While M and I were enjoying our lunch today, a turtle came wandering up from the pond. Sense of scale is hard to convey when you don’t want to get too close, but this was a grandmother or grandfather turtle, well sized with what looks like a lot of life behind her/him.
The turtles in this area are migrating now. Unfortunately, some don’t make it across the roadways. This snapper had made her way up the hill from the pond. For a few minutes we worried that she was headed for the trench. Since we poured the concrete on Sunday, we’ve had some rainwater settle in the trench along with mud. M — while bailing out the water — found four frogs trying to take up residence in there. Removing the frogs from the trench was no big deal. Removing this giant of a snapper would not have been so easy.
In his book Animal Speak, Ted Andrews writes this about turtles:
Turtles remind us that the way to heaven is through the earth. In Mother Earth is all that we need. She will care for us, protect us, and nurture us, as long as we do the same for her. For that to happen, we must slow down and heighten our sensibilities. We must see the connection to all things. Just as the turtle cannot separate itself from its shell, neither can we separate ourselves from what we do to the Earth.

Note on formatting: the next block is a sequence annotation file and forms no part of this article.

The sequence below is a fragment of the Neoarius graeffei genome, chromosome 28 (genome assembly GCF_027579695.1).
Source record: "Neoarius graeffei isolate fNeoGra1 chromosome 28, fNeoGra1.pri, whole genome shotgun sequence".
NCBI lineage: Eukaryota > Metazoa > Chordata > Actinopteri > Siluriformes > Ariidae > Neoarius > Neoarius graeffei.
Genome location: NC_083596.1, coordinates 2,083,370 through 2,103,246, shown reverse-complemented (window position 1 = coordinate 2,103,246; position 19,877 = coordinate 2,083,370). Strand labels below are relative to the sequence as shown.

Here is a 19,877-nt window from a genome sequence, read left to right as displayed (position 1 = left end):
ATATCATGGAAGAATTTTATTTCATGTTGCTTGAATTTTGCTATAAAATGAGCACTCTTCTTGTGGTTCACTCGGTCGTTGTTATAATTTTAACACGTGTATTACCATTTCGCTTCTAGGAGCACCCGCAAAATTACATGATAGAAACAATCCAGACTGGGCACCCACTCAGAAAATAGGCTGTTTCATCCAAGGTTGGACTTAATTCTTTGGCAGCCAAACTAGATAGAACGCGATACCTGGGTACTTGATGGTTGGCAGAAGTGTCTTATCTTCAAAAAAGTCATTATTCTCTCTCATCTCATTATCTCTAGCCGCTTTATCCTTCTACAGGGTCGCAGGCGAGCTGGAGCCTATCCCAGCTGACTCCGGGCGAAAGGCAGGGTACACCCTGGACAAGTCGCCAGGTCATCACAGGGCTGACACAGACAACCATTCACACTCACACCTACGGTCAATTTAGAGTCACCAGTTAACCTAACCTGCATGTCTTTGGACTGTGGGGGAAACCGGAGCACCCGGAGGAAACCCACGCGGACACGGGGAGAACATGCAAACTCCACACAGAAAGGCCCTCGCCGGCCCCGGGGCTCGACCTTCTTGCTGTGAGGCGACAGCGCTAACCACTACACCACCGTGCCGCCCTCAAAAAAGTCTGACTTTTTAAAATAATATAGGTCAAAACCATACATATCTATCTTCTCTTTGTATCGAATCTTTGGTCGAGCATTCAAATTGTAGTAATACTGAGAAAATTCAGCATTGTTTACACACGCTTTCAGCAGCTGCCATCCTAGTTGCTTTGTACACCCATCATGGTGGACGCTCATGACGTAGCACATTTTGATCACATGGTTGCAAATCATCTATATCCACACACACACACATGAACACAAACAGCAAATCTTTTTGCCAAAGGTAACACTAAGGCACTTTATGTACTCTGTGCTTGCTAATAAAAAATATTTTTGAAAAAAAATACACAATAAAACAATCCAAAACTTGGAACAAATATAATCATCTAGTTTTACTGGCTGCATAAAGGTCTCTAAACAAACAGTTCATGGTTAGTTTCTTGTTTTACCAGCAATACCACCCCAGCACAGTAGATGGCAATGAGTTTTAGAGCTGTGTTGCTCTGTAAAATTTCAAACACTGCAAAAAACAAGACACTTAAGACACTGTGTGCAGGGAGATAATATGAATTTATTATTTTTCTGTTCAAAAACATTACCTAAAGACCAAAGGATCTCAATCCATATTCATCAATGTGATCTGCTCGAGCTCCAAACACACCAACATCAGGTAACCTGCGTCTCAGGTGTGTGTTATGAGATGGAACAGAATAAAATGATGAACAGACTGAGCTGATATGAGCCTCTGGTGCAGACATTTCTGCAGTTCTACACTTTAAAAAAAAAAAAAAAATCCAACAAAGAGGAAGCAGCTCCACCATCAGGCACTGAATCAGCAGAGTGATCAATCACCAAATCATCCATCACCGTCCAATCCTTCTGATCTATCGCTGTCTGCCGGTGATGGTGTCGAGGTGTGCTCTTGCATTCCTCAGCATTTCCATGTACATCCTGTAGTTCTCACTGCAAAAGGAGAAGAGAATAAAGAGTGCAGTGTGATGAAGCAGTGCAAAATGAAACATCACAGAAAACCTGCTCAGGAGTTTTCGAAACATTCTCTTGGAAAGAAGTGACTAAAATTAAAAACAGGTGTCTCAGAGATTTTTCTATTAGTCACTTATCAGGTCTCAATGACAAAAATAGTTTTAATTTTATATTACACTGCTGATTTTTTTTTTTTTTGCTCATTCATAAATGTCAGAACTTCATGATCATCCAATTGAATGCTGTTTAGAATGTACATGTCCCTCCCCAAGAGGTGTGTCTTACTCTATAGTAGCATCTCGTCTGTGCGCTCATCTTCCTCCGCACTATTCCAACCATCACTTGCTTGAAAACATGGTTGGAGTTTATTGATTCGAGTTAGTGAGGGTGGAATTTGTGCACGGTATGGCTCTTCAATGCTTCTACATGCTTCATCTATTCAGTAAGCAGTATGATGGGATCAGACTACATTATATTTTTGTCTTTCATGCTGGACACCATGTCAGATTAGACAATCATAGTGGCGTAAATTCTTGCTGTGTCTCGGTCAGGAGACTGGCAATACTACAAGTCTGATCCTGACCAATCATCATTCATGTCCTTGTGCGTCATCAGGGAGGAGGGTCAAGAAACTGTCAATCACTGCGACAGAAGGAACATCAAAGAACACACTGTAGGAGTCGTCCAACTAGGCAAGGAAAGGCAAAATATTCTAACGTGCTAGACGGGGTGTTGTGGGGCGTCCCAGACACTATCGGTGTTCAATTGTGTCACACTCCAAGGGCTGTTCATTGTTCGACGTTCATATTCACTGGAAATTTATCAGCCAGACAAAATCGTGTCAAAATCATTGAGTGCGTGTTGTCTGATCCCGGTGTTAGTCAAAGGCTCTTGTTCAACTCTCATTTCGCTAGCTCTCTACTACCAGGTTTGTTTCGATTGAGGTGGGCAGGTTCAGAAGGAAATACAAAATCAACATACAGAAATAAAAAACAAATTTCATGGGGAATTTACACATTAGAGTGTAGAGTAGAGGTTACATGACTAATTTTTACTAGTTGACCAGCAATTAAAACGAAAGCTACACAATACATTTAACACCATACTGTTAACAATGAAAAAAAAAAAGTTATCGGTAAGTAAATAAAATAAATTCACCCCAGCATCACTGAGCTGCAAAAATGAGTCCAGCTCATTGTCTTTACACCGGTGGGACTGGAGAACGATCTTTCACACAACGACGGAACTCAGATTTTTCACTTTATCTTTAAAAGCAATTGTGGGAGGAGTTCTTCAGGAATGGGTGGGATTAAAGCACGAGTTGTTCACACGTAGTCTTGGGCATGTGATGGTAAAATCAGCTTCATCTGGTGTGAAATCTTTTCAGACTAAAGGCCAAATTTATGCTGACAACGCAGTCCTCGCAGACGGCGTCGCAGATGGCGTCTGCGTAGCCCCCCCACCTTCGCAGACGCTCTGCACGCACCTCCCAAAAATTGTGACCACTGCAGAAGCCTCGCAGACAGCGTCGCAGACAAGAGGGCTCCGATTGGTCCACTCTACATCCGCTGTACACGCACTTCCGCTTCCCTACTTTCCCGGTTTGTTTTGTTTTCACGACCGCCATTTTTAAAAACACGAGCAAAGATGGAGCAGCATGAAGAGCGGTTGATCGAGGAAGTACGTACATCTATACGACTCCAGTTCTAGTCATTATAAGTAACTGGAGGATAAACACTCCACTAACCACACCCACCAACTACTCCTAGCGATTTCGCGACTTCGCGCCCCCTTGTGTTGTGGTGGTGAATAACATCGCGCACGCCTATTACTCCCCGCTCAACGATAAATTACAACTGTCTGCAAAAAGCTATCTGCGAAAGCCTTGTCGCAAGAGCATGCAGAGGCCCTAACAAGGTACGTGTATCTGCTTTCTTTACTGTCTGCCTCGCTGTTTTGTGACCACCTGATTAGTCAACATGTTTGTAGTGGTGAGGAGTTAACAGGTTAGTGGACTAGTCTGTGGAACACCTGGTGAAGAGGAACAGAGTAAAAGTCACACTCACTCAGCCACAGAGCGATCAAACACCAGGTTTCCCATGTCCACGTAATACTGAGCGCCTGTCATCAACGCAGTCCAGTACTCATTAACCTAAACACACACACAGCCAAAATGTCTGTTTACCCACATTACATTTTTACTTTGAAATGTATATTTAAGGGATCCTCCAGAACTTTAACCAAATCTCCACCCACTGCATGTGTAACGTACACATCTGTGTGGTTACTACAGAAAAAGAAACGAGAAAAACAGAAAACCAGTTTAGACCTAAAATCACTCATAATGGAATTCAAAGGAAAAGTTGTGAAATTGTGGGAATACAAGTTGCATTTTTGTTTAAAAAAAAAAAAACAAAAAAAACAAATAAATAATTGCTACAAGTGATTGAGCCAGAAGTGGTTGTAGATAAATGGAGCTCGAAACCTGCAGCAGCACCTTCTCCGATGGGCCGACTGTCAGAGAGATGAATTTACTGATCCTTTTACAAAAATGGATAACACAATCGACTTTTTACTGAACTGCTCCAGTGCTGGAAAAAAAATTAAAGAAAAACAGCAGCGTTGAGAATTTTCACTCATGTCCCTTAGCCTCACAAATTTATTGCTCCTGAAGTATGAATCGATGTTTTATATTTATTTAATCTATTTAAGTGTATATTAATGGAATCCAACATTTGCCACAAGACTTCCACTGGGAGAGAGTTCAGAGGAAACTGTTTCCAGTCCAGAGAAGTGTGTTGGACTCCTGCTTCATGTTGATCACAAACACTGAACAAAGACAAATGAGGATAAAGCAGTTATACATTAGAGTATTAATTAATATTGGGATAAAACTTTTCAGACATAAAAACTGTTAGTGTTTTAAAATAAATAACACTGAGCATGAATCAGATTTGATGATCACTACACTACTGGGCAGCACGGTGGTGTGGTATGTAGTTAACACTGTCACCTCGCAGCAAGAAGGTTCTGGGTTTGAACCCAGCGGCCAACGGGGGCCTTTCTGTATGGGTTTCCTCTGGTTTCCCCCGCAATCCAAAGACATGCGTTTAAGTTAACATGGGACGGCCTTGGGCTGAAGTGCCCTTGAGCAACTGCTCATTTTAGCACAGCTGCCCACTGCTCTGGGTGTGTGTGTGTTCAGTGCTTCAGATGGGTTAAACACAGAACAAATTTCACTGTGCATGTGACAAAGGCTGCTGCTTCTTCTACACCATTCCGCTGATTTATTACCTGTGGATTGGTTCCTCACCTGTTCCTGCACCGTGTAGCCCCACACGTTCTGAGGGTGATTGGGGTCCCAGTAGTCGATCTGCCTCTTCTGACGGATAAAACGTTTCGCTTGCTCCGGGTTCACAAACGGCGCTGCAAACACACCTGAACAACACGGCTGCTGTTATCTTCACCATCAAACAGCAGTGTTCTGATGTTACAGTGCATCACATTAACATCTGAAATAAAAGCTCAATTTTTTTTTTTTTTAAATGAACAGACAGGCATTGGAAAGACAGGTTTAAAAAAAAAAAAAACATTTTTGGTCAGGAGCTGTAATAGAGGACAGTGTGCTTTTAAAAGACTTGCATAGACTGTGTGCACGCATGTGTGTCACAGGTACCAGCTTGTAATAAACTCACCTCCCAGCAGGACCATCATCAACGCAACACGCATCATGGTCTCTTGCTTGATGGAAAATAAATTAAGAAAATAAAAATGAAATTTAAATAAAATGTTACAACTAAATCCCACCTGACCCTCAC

M and I both try to conserve energy, live in a “green” way, and reduce any negative impact we may have on the earth. Among other things, we compost, plant trees, recycle and/or reuse, consolidate errands when we have to drive to the store, and have begun to take more and more trips that don’t involve a car to get around. Still, I think we could do better. Having the turtle join us for lunch this afternoon reminded me of that.
I hope it made it safely to wherever it was headed. It came close to the trench but then veered off to the right and continued uphill, disappearing into the grass. There are quite a few ponds in this area where it can make a new home. I’d like to think the old Grandmother Turtle is settling in now, enjoying the change of scenery and looking for the best feeding spots.